2015 GSA Annual Meeting in Baltimore, Maryland, USA (1-4 November 2015)

Paper No. 285-3
Presentation Time: 8:35 AM


UNO, Kevin T.1, POLISSAR, Pratigya J.1, SNELL, Kathryn E.2, LUKENS, William E.3, FOX-DOBBS, Kena4, HAVELES, Andrew W.5, MARTIN, Robert A.6 and FOX, David L.7, (1)Biology and Paleoenvironment, Lamont Doherty Earth Observatory, 61 Route 9W, PO Box 1000, Palisades, NY 10964-8000, (2)Department of Geological Sciences, University of Colorado Boulder, 2200 Colorado Avenue, UCB-0399, Boulder, CO 80309, (3)Terrestrial Paleoclimatology Research Group, Dept. of Geology, Baylor University, One Bear Place #97354, Waco, TX 76798-7354, (4)Department of Zoology and Physiology, University of Wyoming, 1000 E. University Ave, Laramie, WY 82071, (5)Department of Earth Sciences, University of Minnesota, Minneapolis, MN 55455, (6)Department of Biology, Murray State University, Murray, KY 42071, (7)Department of Earth Sciences, University of Minnesota, 310 Pillsbury Drive SE, Minneapolis, MN 55455-0219, kevinuno1@gmail.com

Stable isotope-based vegetation records from ancient terrestrial ecosystems have become an essential tool for studying ecosystem change and attendant effects on fauna through time. The majority of carbon isotope records from terrestrial sediments come from paleosol carbonate or bulk soil organic matter. Plant-wax biomarkers in paleosols and other terrestrial sediments are an emerging tool for reconstructing vegetation, particularly in paleosols that lack pedogenic carbonate or have low or inherited organic carbon. Modern plants and sediments demonstrate that carbon isotopes and molecular distributions of long-chain n-alkyl lipids provide information about vegetation. However, there is very little data on plant wax preservation and their isotopic fidelity in paleosols.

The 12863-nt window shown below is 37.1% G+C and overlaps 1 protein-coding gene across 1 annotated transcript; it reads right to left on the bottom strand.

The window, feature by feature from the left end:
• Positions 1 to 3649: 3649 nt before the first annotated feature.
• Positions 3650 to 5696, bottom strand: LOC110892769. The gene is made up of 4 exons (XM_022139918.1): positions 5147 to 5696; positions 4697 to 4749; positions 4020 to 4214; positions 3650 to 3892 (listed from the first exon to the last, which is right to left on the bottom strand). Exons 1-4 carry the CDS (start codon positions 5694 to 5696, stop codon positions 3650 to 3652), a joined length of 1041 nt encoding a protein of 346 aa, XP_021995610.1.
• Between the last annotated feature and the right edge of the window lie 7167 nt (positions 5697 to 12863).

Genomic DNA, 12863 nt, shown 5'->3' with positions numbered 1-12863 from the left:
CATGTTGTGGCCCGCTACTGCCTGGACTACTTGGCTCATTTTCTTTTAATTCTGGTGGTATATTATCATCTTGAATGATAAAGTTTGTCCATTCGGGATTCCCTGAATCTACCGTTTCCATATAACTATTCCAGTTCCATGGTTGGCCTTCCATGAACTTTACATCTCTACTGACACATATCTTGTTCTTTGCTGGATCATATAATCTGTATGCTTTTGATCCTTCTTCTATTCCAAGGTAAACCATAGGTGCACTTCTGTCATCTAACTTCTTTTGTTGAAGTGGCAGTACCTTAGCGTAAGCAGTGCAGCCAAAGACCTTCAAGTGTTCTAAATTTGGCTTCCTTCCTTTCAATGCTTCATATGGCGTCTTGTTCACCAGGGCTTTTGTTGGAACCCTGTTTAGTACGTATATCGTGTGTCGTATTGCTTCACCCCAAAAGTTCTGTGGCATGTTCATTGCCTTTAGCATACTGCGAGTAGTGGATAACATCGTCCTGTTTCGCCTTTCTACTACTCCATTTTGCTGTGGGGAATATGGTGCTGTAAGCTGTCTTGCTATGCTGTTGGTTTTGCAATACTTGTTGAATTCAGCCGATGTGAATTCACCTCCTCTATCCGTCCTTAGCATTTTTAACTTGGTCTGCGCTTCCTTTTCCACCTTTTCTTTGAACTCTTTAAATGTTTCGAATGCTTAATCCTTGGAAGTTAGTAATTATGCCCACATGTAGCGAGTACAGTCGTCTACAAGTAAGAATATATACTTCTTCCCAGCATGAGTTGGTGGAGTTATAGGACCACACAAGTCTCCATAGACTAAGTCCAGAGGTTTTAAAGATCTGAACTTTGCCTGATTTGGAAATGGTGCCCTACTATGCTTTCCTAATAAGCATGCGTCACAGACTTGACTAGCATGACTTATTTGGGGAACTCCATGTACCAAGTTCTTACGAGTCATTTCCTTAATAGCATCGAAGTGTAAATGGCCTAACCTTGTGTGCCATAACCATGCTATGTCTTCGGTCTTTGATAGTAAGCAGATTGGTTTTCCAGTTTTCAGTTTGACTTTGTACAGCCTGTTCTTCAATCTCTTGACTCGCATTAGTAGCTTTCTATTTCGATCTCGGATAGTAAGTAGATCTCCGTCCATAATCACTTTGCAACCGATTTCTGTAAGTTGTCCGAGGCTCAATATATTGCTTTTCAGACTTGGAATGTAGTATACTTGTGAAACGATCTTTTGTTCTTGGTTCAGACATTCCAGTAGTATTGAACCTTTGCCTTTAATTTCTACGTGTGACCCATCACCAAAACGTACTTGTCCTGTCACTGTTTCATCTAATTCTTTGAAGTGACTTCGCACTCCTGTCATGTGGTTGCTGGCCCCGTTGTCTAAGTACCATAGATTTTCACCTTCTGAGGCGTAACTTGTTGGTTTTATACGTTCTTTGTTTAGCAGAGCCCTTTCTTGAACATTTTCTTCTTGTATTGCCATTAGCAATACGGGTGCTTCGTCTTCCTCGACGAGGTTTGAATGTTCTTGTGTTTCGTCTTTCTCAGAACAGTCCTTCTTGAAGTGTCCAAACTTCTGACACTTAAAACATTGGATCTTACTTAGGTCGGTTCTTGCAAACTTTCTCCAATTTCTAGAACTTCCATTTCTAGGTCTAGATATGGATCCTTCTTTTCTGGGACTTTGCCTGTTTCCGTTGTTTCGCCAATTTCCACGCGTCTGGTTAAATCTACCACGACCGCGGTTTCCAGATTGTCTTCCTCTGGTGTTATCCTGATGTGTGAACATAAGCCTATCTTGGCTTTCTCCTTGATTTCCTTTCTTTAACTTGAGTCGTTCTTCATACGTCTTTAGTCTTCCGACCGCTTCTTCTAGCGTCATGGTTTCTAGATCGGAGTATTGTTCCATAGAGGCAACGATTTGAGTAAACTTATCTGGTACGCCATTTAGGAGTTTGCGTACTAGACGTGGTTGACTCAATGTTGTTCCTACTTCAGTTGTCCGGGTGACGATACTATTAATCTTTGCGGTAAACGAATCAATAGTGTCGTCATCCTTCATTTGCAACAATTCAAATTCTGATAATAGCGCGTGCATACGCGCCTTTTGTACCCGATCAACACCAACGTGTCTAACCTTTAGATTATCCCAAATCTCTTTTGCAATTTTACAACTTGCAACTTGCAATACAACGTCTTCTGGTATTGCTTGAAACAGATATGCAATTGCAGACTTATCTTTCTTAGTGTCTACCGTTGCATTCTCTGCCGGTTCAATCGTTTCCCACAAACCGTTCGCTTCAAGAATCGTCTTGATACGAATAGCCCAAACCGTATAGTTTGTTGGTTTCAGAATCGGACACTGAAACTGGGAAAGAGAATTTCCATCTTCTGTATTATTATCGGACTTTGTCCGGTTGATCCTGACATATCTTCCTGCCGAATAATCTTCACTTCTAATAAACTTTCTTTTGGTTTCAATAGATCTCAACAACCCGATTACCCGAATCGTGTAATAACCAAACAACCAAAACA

Here we explore plant wax biomarkers from late Neogene sediments of the Meade Basin in southwest Kansas as a tool for reconstructing vegetation in the Great Plains over the last ca.10 million years. Critical steps for generating reliable data for paleoecological reconstructions include establishing sampling protocols that prevent potential contamination from modern plant waxes and assessing biomarker preservation prior to isotopic analysis. Plant wax molecular distributions from Meade Basin sediments indicate excellent biomarker preservation and concentrations sufficient for compound specific isotope analysis in nearly all samples. Carbon isotope data indicate a wide range of environments from C3‑dominated (>75% C3 vegetation) to C4‑dominated landscapes with an overall trend towards more C4 vegetation from the late Miocene to present. Plant wax isotope data from the C31 n‑alkane show the best agreement with co-existing carbon isotope data from carbonate samples taken from the same stratigraphic horizon. Plant wax isotope data from terrestrial sediments in the Meade Basin illustrate the potential for biomarkers in reconstructing local vegetation from terrestrial sediments, particularly from paleosols where pedogenic carbonates are absent.